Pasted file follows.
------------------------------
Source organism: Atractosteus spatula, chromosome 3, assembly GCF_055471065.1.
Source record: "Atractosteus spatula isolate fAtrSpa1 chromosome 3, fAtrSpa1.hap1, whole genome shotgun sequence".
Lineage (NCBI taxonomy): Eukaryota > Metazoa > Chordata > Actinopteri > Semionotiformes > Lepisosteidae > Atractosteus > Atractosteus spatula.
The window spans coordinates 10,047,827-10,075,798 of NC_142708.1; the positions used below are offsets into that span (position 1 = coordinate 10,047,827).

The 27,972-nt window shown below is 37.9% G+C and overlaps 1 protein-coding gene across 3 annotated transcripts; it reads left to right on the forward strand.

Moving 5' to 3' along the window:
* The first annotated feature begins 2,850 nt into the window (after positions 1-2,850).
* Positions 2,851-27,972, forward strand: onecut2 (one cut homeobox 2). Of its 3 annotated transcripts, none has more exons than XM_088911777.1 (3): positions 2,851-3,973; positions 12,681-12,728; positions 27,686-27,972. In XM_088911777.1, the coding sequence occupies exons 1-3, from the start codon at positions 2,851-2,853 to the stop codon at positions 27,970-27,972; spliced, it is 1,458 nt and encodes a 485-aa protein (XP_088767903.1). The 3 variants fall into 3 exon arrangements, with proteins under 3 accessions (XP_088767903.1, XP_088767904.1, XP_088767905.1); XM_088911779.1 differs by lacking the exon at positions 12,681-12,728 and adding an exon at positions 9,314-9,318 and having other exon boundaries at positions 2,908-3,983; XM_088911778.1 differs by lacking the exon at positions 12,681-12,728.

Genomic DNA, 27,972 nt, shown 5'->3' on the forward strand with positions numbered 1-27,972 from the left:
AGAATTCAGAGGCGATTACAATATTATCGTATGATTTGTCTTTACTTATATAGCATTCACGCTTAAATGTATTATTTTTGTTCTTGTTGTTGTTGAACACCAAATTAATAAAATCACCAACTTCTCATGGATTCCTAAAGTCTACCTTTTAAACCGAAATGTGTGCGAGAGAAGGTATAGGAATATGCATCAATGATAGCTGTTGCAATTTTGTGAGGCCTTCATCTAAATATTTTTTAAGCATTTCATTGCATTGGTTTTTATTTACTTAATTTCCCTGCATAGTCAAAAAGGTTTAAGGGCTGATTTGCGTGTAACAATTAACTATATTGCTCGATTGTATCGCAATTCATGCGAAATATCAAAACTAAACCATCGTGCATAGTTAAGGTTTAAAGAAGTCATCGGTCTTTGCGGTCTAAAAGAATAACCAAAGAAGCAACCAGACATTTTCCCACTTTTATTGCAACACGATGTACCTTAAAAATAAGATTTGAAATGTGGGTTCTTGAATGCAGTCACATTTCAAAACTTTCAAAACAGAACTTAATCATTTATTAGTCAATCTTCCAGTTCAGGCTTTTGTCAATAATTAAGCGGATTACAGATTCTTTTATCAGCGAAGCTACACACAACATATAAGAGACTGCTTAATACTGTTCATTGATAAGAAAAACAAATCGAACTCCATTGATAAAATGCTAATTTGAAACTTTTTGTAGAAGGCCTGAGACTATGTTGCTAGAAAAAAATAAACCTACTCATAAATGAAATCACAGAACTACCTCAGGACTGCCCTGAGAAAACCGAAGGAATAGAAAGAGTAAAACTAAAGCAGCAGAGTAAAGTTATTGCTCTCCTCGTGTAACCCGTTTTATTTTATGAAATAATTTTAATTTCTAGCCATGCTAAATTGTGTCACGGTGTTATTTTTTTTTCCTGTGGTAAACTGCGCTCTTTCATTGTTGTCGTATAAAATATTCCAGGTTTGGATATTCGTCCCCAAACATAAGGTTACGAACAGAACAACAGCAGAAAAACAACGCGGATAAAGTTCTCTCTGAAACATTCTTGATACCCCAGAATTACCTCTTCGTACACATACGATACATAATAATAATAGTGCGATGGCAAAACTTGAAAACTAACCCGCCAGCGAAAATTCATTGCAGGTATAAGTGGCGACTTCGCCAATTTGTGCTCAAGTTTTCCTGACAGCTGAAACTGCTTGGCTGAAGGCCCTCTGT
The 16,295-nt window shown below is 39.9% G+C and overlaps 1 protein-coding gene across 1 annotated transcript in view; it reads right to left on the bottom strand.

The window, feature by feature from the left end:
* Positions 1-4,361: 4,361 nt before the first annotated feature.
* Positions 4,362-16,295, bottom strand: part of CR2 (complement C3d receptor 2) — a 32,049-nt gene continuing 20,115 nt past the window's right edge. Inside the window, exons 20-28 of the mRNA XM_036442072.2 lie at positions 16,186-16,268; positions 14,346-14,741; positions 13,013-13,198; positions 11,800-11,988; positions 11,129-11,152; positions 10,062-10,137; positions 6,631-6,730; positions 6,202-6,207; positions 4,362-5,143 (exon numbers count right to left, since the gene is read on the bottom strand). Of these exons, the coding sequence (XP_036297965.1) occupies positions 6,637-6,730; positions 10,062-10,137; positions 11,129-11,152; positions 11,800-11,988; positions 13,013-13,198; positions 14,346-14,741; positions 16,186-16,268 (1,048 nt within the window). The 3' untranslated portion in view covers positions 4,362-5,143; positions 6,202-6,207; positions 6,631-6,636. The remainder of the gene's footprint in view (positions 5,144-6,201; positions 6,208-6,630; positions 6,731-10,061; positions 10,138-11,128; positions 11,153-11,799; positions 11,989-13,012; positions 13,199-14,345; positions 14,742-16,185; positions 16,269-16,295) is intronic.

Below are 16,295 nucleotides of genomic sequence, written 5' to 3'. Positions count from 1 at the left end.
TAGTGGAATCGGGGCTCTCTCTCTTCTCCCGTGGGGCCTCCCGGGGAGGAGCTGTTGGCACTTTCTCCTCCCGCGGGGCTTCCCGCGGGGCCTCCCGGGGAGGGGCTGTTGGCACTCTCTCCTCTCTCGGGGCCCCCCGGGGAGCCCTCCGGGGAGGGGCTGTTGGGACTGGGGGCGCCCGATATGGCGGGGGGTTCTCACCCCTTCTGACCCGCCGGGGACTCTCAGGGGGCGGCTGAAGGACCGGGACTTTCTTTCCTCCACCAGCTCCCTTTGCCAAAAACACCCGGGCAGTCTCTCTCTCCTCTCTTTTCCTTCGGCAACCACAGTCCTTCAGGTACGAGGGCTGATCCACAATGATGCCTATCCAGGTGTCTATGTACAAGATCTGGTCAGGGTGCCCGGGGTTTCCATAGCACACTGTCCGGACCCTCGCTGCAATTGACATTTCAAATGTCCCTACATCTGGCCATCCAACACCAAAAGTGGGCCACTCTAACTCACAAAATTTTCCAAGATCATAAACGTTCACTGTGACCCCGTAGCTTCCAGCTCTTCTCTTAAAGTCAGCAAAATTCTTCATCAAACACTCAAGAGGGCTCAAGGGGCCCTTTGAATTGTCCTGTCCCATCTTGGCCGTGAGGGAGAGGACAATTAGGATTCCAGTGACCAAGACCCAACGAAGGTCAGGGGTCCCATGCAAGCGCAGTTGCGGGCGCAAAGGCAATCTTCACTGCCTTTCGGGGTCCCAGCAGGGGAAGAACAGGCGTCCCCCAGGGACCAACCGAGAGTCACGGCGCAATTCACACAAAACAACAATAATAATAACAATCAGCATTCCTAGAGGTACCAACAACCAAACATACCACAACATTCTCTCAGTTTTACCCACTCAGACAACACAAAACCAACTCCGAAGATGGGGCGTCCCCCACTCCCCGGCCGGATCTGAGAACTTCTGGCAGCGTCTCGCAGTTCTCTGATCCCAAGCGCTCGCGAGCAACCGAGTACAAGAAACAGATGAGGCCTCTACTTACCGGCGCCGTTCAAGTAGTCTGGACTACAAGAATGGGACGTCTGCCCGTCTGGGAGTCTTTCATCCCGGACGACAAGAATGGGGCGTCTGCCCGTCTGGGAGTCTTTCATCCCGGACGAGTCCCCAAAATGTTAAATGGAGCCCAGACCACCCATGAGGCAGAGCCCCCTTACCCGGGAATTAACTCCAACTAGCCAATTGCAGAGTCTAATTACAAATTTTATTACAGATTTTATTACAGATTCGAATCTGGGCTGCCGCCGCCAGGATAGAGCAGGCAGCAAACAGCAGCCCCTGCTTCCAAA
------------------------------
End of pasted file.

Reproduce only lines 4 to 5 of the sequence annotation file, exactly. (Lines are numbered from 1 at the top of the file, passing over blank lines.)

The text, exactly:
The window spans coordinates 10,047,827-10,075,798 of NC_142708.1; the positions used below are offsets into that span (position 1 = coordinate 10,047,827).

The 27,972-nt window shown below is 37.9% G+C and overlaps 1 protein-coding gene across 3 annotated transcripts; it reads left to right on the forward strand.